Porcupines Face a Poaching Crisis — and It’s All Because of What’s in Their Stomachs

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By John R. Platt

A porcupine's diet is wide, varied, and a little hard to digest. A lifetime of grasses, herbs, bark and other vegetation can leave little bits of indigestible matter behind in a porcupine's digestive tract, where they occasionally congeal into a hard ball called a bezoar.


That sounds uncomfortable, but a porcupine's health probably doesn't suffer due to the presence of this undigested mass in its stomach or intestines — that is, not until humans come along.

For centuries people have valued these rare "stones" or "dates," as they're sometimes called, for their purported healing abilities. Bezoars have been used to "treat" everything from fevers to diabetes and even cancer.


Bezoar use even creeps into popular fiction: the stones are an ingredient for protective spells in the Harry Potter universe.

The medicinal claims are equally fiction: there doesn't appear to be any veracity to bezoar use to treat illnesses. Yet despite the lack of evidence, the trade in bezoars has persisted. Not only that, it appears to be increasing.

A study published recently in the journal Global Ecology and Conservation tracked, for the first time, the online trade in old-world porcupines (those from the family Hystricidae in Asia and Africa). The researchers examined e-commerce sites in Indonesia, Malaysia and Singapore for four months in 2019, where they found active for-sale listings for 443 individual bezoars and a large variety of powdered products. Based on the weight of the powders, and the assumption that they might have contained other ingredients, the researchers estimate this translated to at least 680 and as many as 1,300 bezoars. (The researcher ignored "out of stock" listings and more dubious sites, such as one that claimed to have 2,000 tons of product on hand.)


Previous research has suggested that bezoars only grow in an incidentally small portion of the porcupine population, so the total number of animals killed to accumulate that quantity for sale could conceivably have been in the tens of thousands.

And since the study didn't look at the e-commerce sites every day, it probably uncovered only a portion of the total trade.

This paper calls for more study about this issue and additional conservation actions to protect porcupines. Currently the various species enjoy some national-level protection but precious little on the international level, because they're still perceived as relatively common. In fact, most old-world porcupine species currently appear on the IUCN Red List as either "least concern" or "data deficient." Only the Philippine porcupine (Hystrix pumila) is listed as "vulnerable to extinction." None are currently protected by the Convention on Trade in Endangered Species.

Should that change? While the authors acknowledge the limitations caused by their study's short time frame and their inability to examine and verify the nature of the bezoars (some of which could have come from other animals or been counterfeits), they still uncovered an alarming level of trade. The authors warn that "current trade levels are likely unsustainable, and we predict that porcupine species may become threatened in the future should current trade levels continue."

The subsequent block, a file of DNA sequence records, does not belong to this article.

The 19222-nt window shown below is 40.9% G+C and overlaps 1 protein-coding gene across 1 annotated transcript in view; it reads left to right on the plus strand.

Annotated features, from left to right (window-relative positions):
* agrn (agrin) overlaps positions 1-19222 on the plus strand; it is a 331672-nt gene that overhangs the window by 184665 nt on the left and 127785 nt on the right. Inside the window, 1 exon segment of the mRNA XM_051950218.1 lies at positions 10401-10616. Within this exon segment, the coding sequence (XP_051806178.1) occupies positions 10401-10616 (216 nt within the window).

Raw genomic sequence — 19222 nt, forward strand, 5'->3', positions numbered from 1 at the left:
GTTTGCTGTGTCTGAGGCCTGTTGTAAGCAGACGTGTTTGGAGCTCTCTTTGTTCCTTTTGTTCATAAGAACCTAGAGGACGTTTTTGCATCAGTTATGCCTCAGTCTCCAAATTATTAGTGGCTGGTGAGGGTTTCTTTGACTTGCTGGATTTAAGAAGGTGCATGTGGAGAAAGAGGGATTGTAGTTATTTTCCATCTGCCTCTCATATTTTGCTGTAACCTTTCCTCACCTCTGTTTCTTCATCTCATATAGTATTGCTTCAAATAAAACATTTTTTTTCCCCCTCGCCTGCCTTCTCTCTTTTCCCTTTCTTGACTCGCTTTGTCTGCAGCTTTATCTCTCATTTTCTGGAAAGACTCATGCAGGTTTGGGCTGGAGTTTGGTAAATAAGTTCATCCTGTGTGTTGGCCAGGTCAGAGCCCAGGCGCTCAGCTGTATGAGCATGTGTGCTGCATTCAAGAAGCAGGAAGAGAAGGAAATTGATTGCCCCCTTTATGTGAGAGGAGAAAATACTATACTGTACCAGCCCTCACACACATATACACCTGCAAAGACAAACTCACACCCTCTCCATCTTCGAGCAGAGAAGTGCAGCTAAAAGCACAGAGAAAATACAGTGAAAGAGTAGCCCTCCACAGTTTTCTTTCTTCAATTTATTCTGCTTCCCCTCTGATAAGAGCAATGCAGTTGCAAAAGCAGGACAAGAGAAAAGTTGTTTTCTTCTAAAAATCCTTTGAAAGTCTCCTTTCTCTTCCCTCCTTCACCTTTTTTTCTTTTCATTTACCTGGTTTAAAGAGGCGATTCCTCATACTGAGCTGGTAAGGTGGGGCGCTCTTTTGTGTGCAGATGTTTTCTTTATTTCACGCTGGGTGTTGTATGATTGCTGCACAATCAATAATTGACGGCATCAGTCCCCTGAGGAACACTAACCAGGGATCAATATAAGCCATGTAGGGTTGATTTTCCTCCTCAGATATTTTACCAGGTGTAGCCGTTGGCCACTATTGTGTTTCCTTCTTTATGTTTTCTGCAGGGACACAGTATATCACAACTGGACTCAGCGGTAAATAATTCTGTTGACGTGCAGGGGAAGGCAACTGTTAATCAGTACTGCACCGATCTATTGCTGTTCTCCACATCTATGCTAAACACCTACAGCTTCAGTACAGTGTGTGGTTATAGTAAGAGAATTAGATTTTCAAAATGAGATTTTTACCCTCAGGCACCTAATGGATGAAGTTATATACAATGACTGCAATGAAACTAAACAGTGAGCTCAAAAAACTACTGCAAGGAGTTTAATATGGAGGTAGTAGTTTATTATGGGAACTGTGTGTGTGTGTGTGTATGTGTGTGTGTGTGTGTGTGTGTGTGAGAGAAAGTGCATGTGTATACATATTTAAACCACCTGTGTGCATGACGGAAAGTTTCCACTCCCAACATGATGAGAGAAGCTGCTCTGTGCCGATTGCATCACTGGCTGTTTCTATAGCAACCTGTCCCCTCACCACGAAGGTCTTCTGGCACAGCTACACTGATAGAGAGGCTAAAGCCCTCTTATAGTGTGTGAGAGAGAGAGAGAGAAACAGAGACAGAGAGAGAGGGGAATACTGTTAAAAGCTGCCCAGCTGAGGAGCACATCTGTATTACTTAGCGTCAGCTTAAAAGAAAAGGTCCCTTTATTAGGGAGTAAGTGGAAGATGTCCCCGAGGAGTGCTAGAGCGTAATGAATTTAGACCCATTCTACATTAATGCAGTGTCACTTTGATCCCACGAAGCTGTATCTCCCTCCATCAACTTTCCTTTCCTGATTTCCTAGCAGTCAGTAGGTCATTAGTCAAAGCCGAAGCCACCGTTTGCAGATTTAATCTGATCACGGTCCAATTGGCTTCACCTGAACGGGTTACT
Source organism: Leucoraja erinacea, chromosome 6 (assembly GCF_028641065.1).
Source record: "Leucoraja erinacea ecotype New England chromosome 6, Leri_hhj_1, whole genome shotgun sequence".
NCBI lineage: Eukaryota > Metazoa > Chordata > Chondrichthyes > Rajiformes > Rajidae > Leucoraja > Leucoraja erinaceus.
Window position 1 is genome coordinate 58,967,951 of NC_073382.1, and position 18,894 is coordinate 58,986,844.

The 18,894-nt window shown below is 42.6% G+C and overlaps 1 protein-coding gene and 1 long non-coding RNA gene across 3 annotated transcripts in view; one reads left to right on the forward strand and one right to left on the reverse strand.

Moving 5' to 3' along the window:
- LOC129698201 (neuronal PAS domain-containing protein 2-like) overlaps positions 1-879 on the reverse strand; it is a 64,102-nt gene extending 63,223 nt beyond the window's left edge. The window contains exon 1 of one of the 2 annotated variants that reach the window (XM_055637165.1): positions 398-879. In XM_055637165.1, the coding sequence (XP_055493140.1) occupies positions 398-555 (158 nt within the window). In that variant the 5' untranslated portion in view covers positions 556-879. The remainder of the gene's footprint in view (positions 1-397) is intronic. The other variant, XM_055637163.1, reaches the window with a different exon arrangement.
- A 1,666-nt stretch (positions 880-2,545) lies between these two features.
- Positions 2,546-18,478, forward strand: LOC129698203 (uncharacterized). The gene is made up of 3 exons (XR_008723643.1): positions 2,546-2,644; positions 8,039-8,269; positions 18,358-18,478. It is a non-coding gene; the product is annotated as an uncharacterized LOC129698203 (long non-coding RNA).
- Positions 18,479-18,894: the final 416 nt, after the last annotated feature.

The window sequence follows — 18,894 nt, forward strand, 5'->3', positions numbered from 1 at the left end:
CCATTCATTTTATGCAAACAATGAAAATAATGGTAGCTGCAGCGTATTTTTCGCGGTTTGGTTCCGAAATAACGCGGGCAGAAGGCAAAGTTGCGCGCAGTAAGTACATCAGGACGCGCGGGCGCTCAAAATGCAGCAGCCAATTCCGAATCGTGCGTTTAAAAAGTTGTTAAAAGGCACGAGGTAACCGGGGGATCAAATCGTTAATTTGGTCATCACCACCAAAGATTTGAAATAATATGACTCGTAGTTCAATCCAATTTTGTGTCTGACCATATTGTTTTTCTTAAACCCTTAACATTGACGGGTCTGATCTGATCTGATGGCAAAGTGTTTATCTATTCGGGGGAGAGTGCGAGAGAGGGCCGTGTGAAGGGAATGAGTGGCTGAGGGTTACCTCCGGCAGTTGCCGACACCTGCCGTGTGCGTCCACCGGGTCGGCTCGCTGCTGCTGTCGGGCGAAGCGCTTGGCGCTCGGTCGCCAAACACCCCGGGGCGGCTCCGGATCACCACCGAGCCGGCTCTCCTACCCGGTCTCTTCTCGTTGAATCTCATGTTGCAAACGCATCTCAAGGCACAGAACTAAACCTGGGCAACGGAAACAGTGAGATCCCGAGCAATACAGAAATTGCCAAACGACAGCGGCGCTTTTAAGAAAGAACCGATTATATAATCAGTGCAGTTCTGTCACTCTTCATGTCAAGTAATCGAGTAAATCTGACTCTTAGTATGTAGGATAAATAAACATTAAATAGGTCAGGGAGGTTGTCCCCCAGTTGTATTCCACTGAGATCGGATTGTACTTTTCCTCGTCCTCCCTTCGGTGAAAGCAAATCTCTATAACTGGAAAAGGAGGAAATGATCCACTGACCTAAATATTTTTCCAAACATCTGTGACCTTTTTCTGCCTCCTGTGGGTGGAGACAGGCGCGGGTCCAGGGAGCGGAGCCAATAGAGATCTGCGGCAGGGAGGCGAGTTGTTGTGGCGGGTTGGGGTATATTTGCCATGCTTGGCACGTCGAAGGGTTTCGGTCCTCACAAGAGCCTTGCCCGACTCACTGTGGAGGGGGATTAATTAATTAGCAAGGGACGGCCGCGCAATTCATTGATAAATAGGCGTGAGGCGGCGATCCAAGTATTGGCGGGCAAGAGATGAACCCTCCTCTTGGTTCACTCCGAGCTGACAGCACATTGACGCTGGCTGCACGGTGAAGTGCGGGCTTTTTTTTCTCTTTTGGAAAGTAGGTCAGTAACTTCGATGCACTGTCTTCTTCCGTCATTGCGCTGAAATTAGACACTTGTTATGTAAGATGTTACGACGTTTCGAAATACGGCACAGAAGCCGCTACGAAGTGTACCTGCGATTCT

And while some porcupines are farmed, this study indicates pressure on wild porcupines, which also face threats from habitat destruction and the bushmeat trade, as well as persecution as agricultural pests. It suggests a need to protect certain populations which fetch higher prices due to their purported purity. The study quotes one popular website: "The most valuable for the porcupine bezoars are procured from … the rainforest of Indonesia or Borneo. The porcupines here eat unpolluted herbs that have high medicinal value causing the bezoars … to be of the rarest and highest value. The price is very high and has collection, medicinal and stockpiling value."

In many ways this isn't surprising. The bezoar trade has been around for centuries, and it isn't restricted to southern Asia. The paper notes that Europeans in the 16th to 19th centuries, who sometimes wore the stones as jewelry, valued porcupine bezoars so much they priced each one "as high as forty times its own weight in gold."

Bezoars today don't fetch quite that amount, but the study still found them selling for around $151 a gram — two and a half times the current price of gold — all for a useless clump of congealed, inedible food.

Too bad we don't value a living porcupine half that much.

John R. Platt is the editor of The Revelator. An award-winning environmental journalist, his work has appeared in Scientific American, Audubon, Motherboard, and numerous other magazines and publications. His "Extinction Countdown" column has run continuously since 2004 and has covered news and science related to more than 1,000 endangered species. He is a member of the Society of Environmental Journalists and the National Association of Science Writers. John lives on the outskirts of Portland, Ore., where he finds himself surrounded by animals and cartoonists.

Reposted with permission from The Revelator.

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